So now Bautista is a Met, chasing the team that just cast him aside. The Mets had the need because of injuries to Yoenis Cespedes (strained right hip flexor) and Juan Lagares, who is probably out for the season after having surgery to repair a torn ligament in his left big toe. Without them, they needed an outfielder who hit right-handed; the original lineup Tuesday included three left-handed outfielders against the Marlins lefty Caleb Smith.
“We’ve had to go with essentially the same three outfielders, and most of our depth at Triple-A is left-handed,” Alderson said. “We had been looking at the possibility of a right-handed bat in the outfield to spell our other outfielders and give us some offensive potential against a left-handed pitcher.”
Whenever Cespedes returns — he is eligible to come off the disabled list Thursday, but has not yet resumed baseball activities — Alderson said Bautista could still be a useful fifth outfielder, behind Jay Bruce, Cespedes, Michael Conforto and Brandon Nimmo.
Bautista would be the third Met on the roster well into his mid-30s, joining Adrian Gonzalez, 36, and Jose Reyes, who turns 35 next month. The Mets are not the Nationals, who just called up the 19-year-old Juan Soto, or the Braves, who recently promoted the 20-year-old Ronald Acuna Jr. They are not the Phillies, who have nobody on their active roster over 32 years old.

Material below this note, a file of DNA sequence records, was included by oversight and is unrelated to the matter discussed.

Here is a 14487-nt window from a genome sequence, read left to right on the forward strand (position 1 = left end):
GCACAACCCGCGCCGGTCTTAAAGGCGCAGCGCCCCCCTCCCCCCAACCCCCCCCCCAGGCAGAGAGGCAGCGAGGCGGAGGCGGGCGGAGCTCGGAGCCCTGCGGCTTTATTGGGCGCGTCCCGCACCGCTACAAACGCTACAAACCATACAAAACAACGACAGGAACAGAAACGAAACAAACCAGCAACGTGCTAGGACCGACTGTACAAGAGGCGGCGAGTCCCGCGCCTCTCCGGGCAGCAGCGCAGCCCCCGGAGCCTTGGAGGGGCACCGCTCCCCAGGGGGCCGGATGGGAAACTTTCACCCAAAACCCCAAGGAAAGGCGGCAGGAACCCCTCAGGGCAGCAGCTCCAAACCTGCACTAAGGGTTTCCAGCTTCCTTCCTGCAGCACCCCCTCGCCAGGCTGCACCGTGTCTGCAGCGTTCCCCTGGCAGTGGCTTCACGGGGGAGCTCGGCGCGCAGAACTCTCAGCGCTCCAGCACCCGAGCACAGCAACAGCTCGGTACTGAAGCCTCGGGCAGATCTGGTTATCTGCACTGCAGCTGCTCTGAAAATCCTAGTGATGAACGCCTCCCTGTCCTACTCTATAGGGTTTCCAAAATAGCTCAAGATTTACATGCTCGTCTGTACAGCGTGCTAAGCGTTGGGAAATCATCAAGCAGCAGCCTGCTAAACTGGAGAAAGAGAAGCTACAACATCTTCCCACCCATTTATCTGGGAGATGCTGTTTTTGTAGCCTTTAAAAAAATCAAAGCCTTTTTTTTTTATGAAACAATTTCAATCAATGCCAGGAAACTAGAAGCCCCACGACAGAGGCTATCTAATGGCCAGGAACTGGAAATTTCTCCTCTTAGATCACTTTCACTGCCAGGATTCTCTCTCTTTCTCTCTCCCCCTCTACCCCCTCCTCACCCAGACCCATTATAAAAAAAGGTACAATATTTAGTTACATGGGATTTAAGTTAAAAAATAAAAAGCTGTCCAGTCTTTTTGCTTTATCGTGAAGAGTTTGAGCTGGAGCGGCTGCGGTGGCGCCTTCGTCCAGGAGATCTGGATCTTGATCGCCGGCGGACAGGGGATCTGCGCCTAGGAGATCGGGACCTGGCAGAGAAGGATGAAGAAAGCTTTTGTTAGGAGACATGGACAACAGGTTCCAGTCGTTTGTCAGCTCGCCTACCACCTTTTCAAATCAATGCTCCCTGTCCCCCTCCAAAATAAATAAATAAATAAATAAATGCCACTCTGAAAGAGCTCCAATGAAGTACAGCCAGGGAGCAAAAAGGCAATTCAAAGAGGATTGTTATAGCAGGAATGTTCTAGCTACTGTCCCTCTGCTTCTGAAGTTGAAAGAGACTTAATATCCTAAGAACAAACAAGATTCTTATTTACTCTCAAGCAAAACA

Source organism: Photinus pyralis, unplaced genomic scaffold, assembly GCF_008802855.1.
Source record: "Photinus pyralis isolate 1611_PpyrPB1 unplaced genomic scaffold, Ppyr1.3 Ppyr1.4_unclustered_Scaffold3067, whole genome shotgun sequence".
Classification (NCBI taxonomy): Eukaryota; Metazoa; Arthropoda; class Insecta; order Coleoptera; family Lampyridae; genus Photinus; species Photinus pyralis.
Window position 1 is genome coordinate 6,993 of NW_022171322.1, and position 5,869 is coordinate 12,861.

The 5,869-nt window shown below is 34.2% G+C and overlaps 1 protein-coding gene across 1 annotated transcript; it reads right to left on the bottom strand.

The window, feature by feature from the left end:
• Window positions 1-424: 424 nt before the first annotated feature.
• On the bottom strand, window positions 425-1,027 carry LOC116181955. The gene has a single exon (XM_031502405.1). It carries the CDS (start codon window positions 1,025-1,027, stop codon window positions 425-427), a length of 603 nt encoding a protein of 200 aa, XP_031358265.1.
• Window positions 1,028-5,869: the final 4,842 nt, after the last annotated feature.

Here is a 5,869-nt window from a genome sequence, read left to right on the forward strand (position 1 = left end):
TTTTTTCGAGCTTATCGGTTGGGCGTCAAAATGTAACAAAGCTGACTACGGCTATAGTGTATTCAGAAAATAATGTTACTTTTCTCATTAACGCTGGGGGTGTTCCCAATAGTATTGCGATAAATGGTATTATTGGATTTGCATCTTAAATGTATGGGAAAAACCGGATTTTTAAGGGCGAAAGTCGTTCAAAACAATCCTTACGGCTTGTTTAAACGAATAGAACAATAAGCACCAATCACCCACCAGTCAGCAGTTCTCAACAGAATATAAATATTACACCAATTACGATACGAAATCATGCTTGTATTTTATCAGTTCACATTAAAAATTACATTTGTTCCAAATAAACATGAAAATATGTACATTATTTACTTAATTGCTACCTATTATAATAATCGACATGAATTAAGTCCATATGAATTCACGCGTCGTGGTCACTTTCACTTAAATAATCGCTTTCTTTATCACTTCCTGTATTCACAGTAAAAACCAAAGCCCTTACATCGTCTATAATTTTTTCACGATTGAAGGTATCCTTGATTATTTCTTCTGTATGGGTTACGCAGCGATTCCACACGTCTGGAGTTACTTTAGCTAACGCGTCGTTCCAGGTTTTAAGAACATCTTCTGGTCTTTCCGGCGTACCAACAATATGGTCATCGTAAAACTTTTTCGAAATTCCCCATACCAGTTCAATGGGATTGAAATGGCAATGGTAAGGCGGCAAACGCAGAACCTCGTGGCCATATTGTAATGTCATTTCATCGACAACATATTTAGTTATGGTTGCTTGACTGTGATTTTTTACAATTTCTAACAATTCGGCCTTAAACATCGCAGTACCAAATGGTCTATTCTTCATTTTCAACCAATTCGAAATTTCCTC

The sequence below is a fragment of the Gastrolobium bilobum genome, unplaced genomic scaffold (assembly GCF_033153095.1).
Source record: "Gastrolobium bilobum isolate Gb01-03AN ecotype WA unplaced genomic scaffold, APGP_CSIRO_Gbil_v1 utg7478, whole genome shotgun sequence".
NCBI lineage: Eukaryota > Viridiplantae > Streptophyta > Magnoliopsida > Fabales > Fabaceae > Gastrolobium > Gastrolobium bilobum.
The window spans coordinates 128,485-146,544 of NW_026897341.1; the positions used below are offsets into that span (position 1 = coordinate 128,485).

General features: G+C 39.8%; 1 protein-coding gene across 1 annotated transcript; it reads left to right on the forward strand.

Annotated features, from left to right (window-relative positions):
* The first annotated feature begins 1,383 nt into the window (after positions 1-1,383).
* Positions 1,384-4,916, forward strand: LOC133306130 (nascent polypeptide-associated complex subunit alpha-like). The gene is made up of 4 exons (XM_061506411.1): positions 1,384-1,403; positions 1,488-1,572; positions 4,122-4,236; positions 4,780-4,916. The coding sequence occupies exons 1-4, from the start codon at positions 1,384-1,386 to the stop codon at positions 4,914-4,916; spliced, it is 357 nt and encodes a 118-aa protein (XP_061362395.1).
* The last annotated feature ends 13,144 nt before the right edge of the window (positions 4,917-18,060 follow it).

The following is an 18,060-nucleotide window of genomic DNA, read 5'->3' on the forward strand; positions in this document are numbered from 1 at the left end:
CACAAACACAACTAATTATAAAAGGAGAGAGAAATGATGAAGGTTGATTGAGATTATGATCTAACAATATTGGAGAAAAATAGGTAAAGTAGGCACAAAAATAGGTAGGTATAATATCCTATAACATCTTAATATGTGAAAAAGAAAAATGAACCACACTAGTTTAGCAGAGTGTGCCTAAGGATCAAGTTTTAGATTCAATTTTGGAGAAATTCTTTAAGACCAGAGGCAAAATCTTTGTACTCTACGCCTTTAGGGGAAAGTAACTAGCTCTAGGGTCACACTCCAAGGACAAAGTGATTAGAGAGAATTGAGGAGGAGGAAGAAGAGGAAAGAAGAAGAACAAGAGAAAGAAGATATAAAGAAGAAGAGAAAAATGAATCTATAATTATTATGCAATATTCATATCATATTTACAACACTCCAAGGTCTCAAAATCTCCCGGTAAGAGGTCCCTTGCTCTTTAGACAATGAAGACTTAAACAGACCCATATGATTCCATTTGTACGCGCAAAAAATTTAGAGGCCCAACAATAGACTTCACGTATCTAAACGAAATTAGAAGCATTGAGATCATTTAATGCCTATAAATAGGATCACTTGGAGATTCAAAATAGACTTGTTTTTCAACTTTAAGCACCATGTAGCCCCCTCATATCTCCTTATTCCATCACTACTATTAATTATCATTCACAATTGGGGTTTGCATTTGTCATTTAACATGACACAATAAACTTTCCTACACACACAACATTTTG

They are the Mets — old in some places, and flawed. But they are also still over .500, at 24-19 before Tuesday’s game, with two truly elite starters in Jacob deGrom and Noah Syndergaard. They are 18-3 when scoring at least four runs, so taking a chance to improve their offense was an easy and obvious move.
The Mets’ hopes hinge much more on the progress of their other three starters — Steven Matz, Jason Vargas and Zack Wheeler — than on complementary pieces like Bautista. Matz, Vargas and Wheeler entered Tuesday’s game with a 4-9 record and a 6.07 earned run average.
Bautista might not be finished as a productive player, but even if he is, he will not hurt the Mets very much. If Matz, Vargas and Wheeler are finished, though, the Mets’ playoff chances may be irreparable.